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Occupy and the Moral Infrastructure
Disregard for the law leaves society with mob rule.

An Occupy contingent is pepper sprayed on the campus of the University of California–Davis.

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Thomas Sowell

Neither in this or any other issue can the Constitution protect us if we don’t protect the Constitution. When all is said and done, the Constitution is a document, a piece of paper.

If we don’t vote out of office, or impeach, those who violate the Constitution, or who refuse to enforce the law, the steady erosion of Constitutional protections will ultimately render it meaningless. Everything will just become a question of whose ox is gored and what is the political expediency of the moment.

There has been much concern, rightly expressed, about the rusting of bridges around the country, and the crumbling and corrosion of other parts of the physical infrastructure. But the crumbling of the moral infrastructure is no less deadly.

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The police cannot maintain law and order, even if the political authorities do not tie their hands in advance or undermine them with second-guessing after the fact.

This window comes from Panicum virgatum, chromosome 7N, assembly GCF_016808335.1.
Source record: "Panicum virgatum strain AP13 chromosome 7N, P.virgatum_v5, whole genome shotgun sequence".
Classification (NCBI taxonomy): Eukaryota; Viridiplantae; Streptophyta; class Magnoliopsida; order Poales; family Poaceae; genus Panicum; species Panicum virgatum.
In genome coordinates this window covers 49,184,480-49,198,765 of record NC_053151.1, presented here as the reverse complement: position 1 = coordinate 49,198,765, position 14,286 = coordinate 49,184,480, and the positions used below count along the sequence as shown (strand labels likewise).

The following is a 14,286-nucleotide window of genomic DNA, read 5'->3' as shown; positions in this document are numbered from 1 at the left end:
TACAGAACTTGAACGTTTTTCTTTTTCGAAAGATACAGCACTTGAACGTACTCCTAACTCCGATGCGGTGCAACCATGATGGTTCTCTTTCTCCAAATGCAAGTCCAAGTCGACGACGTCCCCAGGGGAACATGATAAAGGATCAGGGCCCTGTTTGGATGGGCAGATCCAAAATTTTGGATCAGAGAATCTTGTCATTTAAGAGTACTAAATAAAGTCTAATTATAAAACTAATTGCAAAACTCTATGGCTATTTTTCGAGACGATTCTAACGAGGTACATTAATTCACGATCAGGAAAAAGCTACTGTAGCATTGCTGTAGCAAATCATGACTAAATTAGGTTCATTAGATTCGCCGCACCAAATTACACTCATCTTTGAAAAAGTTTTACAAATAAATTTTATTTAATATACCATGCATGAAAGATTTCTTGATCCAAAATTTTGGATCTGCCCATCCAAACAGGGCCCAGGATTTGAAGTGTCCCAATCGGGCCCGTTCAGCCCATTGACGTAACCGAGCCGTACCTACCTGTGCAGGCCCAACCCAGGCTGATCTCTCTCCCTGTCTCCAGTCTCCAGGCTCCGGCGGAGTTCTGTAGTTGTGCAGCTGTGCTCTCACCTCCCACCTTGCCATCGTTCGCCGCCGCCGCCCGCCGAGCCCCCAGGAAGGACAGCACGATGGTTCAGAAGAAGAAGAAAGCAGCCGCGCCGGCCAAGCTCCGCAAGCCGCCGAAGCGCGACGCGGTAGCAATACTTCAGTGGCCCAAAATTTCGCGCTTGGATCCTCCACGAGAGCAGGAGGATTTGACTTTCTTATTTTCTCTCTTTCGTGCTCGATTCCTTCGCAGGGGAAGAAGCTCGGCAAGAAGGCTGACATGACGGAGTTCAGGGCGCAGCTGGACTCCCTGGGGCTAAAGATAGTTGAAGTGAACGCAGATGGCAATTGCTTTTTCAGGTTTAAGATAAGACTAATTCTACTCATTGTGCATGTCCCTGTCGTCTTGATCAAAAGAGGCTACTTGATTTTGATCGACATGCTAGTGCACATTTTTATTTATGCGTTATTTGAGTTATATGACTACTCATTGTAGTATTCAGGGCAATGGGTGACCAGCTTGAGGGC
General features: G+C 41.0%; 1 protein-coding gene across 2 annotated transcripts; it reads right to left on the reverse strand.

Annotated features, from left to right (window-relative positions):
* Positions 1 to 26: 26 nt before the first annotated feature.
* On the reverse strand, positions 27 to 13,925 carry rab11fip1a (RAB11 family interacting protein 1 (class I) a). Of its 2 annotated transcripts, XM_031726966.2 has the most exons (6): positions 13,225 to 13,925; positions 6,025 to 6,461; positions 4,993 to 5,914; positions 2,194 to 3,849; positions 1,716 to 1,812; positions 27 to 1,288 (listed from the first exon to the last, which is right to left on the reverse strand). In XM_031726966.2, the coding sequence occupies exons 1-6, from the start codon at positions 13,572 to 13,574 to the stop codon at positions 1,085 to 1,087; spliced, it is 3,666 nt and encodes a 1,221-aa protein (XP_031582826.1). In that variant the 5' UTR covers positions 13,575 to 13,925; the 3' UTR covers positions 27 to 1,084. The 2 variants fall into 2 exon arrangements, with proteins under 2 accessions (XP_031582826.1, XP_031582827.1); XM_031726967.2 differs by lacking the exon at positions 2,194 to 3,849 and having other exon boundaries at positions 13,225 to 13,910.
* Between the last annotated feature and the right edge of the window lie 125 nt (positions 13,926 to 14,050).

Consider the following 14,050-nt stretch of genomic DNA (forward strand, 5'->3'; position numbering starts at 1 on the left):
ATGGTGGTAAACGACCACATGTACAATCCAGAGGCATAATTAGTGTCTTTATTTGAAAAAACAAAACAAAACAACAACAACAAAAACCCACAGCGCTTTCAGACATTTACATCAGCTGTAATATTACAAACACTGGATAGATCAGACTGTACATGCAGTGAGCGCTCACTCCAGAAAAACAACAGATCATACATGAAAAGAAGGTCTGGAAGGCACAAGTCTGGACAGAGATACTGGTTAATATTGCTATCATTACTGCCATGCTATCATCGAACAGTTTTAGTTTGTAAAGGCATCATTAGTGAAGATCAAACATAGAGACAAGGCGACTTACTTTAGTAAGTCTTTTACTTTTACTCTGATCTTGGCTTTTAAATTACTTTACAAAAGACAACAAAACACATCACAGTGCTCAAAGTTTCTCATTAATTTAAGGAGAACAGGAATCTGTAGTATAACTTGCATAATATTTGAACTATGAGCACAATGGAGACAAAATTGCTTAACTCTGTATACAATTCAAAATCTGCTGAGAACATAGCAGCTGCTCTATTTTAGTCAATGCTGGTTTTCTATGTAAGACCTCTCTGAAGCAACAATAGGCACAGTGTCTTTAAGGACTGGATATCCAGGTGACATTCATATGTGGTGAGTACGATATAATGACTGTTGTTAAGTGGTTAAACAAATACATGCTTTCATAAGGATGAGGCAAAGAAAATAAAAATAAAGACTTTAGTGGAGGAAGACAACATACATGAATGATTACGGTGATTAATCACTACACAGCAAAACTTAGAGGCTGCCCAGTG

The police are the last line of defense against barbarism, but they are equipped only to handle that minority who are not stopped by the first lines of defense, beginning with the moral principles taught at home and upheld by families, schools, and communities.

But if everyone takes the path of least resistance — if politicians pander to particular constituencies and judges give only wrist slaps to particular groups or mobs who are currently in vogue, and if educators indoctrinate their students with “non-judgmental” attitudes — then the moral infrastructure corrodes and crumbles.

The moral infrastructure is one of the intangibles without which the tangibles don’t work. Like the physical infrastructure, its neglect in the short run invites disaster in the long run.

Thomas Sowell is a senior fellow at the Hoover Institution. © 2012 Creators Syndicate, Inc.



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